In the Southern U.S., where itâs hotter, ticks stay under leaves so they don’t dry out. This means people donât get Lyme from Southern ticks very often because they don’t usually come out to bite.

Even though people only report about 30,000 cases of Lyme infection in the U.S. each year, there are actually around 476,000 a year. The same tick also can spread other diseases, including babesiosis, anaplasmosis, and Powassan virus. Those diseases are also on the rise in the U.S.

Whoâs likeliest to get Lyme disease?

Boys up to age 15 and men between the ages of 40 and 60 are the most likely to get Lyme disease. Thatâs because they tend to play outside and go camping, hunting, and hiking.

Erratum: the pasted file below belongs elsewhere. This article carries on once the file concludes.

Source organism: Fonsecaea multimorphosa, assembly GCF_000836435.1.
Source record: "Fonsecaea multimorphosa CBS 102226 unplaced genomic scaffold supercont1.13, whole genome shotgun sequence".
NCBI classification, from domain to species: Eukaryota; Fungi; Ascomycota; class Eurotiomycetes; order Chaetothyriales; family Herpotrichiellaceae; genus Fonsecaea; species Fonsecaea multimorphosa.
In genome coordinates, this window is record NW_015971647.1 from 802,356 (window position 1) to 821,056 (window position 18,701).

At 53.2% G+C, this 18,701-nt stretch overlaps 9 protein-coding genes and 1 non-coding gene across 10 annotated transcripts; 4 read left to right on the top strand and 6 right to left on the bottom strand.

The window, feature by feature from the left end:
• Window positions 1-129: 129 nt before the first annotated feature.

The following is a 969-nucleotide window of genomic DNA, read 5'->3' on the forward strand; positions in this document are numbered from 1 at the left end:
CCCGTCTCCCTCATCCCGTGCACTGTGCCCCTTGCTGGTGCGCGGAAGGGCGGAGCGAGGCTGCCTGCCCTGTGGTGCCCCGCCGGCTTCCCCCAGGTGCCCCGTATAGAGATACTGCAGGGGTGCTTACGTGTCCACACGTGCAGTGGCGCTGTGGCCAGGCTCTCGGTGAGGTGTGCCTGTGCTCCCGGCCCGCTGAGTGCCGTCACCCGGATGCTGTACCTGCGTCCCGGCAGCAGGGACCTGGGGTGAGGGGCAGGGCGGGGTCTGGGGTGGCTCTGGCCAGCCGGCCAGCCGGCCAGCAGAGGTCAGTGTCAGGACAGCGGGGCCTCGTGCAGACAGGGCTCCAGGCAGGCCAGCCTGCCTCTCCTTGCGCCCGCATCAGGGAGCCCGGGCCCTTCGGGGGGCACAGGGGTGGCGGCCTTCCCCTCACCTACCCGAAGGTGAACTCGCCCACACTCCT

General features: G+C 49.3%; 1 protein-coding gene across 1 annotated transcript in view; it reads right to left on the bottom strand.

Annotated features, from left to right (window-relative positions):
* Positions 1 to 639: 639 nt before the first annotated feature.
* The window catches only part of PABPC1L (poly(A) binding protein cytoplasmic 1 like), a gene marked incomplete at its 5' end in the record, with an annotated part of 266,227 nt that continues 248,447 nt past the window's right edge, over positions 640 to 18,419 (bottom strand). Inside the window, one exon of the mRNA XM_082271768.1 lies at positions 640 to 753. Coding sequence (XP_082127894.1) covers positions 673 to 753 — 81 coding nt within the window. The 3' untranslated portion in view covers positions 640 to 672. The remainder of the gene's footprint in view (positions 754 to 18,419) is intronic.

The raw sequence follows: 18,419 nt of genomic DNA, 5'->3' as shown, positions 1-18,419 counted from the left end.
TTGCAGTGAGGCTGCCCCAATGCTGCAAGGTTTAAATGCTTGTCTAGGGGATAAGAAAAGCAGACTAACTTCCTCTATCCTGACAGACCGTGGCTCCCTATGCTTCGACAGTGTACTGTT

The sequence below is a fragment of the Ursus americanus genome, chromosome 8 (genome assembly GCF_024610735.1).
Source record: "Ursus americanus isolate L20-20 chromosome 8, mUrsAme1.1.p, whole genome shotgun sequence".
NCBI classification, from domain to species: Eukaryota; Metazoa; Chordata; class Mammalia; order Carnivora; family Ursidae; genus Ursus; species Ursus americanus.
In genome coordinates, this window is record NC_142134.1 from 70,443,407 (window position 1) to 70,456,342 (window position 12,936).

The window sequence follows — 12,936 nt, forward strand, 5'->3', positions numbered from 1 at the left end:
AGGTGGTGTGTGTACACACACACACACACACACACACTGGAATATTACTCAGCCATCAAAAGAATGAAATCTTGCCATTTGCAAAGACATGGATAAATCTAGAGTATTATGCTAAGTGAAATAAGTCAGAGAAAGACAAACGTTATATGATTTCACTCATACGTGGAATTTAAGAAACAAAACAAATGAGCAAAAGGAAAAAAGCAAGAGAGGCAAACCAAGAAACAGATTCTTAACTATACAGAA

Why are there more ticks now than there used to be?

There are several reasons why Lyme is spreading. Some of these are:

How Do You Test For Lyme Disease In Children

Doctors can usually make a diagnosis of Lyme disease based on a physical exam and the child’s medical history. They can also use a blood test to confirm a diagnosis in children who are at high risk for the condition due to travel and a known tick bite.

Parents and physicians should be careful when testing for Lyme disease because tests can result in false positives.

“If the child has a tick bite but is not presenting the classic symptoms and hasn’t traveled to a Lyme-endemic area, I would be reluctant to move forward with testing for the condition,” says Dr. Kahn.

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Wide Range Of Signs And Symptoms Of Lyme Disease